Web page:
The rapid growth of the litigation funding industry and
a number of recent significant class action settlements has placed
the spotlight on the funding of class actions in
CAN LAWYERS HAVE A FINANCIAL INTEREST IN THE ACTION?
In 2014, a number of securities class actions were commenced in
the Supreme Court of Victoria by Melbourne City Investments Pty
Limited (MCI) as lead plaintiff against, among others, Treasury
Wine Estates Limited (TWE) and Leighton Holdings Limited (LHL).
On the day of its incorporation, MCI purchased 140 shares in TWE
for $693. MCI also purchased 39 shares in LHL for $684.06 and small
parcels of shares costing less than $700 in various other publicly
listed companies. The sole director and shareholder of MCI (Mr
Elliott) was also the legal representative for the plaintiffs and
was funding the litigation on a no win-no fee basis.
In mid 2014, the Supreme Court ruled that Mr Elliott could not
act for the plaintiffs at the same time as MCI was the lead
plaintiff on the basis that an observer would consider that he is
compromised in his role as a solicitor such that there would be a
real risk that he could not give detached, independent and
impartial advice taking into account not only the interests of MCI
(and its potential exposure to an adverse costs order), but also
the interests of group members.
However, the Court did not consider that the proceedings were an
abuse of process. TWE appealed that aspect of the decision.
In late December 2014, the Court of Appeal allowed the appeal by
a majority of 2:1 and permanently stayed the proceeding, finding
that MCI's sole purpose was to use any cause of action it may
have "to create an income-generating vehicle for its
solicitor", which it did by buying a small parcel of TWE
shares. The Court of Appeal stressed the importance of maintaining
public confidence in the fairness of court processes.
Mr Elliott used a different funding model for the Banksia
Securities Limited (BSL) class action, which was also commenced in
2013. In that proceeding, MCI was not the lead plaintiff. However,
the matter was funded by BSL Litigation Partners Limited (BSL), of
which Mr Elliott was secretary and one of its three directors. Mr
Elliott was also the plaintiff's solicitor.
The major investors in BSL were a self-managed superannuation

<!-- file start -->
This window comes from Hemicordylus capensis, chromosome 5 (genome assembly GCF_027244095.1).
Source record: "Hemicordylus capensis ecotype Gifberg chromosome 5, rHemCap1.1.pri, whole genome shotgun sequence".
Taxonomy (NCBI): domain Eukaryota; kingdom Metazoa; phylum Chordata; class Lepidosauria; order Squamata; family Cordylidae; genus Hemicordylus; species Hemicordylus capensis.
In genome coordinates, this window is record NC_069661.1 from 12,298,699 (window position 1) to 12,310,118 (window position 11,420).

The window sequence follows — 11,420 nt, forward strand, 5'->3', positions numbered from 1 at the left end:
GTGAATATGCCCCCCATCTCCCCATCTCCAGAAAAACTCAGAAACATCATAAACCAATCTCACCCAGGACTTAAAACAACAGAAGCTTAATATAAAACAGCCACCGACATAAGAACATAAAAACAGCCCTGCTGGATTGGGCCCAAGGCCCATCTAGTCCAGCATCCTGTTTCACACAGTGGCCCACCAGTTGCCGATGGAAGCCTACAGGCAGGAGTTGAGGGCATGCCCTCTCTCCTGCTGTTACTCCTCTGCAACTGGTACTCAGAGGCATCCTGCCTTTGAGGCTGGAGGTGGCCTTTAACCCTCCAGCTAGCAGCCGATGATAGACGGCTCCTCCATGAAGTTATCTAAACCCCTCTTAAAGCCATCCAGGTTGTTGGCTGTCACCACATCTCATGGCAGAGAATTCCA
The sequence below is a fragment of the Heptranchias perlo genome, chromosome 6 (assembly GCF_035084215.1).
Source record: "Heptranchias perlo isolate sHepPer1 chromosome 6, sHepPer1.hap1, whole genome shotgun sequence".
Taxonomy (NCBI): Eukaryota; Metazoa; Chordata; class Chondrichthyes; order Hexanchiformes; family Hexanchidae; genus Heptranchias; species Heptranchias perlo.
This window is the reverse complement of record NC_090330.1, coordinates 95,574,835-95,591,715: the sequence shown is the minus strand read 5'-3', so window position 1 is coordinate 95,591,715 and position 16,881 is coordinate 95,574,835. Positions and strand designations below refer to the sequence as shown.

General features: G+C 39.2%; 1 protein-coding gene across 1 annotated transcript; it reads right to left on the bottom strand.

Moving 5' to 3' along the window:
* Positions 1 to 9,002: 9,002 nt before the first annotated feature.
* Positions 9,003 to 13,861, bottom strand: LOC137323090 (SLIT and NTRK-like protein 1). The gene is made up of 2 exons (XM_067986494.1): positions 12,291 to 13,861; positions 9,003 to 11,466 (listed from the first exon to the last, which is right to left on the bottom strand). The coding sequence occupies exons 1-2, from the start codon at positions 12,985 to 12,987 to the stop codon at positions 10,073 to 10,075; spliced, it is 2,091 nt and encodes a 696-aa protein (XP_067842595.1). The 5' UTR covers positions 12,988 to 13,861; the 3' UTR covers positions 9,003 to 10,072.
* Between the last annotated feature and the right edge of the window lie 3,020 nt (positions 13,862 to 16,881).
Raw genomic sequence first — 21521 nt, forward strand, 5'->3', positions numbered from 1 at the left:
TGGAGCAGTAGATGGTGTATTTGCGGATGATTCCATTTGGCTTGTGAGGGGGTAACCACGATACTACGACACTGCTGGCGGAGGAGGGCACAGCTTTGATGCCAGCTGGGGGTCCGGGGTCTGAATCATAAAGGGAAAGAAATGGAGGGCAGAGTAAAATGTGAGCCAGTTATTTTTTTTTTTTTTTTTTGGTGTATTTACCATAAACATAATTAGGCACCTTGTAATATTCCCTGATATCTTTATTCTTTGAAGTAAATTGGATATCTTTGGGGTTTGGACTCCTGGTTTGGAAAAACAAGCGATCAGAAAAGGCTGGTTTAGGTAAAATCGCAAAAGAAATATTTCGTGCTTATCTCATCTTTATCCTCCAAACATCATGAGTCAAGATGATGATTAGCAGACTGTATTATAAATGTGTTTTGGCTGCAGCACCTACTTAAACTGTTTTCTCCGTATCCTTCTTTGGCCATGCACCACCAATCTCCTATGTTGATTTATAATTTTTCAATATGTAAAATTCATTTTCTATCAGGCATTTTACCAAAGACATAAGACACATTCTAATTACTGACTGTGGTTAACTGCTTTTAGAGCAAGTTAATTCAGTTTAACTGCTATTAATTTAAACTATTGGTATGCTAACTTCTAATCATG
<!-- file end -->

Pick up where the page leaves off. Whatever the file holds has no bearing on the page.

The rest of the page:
fund, a company controlled by Mr Elliott (holding a 45% interest)
and a company controlled by the wife of the plaintiff's senior
counsel, Mr Norman O'Bryan SC (holding a 45% interest).
In November 2014, the Supreme Court of Victoria restrained Mr
Elliott and Mr O'Bryan SC from acting for the lead plaintiff
due to conflicts of interest.
The Court considered that the main risk arising from the
lawyers' pecuniary interest in the outcome of the class action
was that they might not fulfil, or might not be seen to fulfil,
their duties to the Court.
The Court considered that the arrangement was an attempt to
skirt around the prohibition on contingency fees, which was
"inimical to the appearance of justice".
RELAXATION OF RULES REGARDING CONTINGENCY FEES AND CONDITIONAL
Lawyers in Australia can use conditional billing arrangements
where their fees are only paid if a successful outcome is achieved.
Lawyers can also charge an uplift fee which does not exceed 25% of
the total fee. As noted by the Court in the Banksia Securities
class action, lawyers cannot charge contingency fees (being fees
calculated by reference to the amount recovered) due to concerns
that it creates perverse incentives.
However, in December 2014, the Productivity Commission released
a report which recommended sweeping reforms to promote access to
justice and remedy a system that it says is "too slow, too
expensive and too adversarial". One of the key recommendations
is to remove the ban on contingency fees. It is not yet clear
whether the recommendation will be acted upon.
In 2015, Legal Profession Uniform Laws are expected to come into
effect in NSW and Victoria which lift the current prohibition in
NSW on conditional billing with an uplift in damages claims. The
new laws will apply to almost three quarters of Australia's
lawyers. Given most if not all class actions are damages claims,
the impact may be significant.
The content of this article is intended to provide a general
guide to the subject matter. Specialist advice should be sought
about your specific circumstances.
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This was an interlocutory decision about the appointment of a tutor for the child appellant, to carry on his proceedings.
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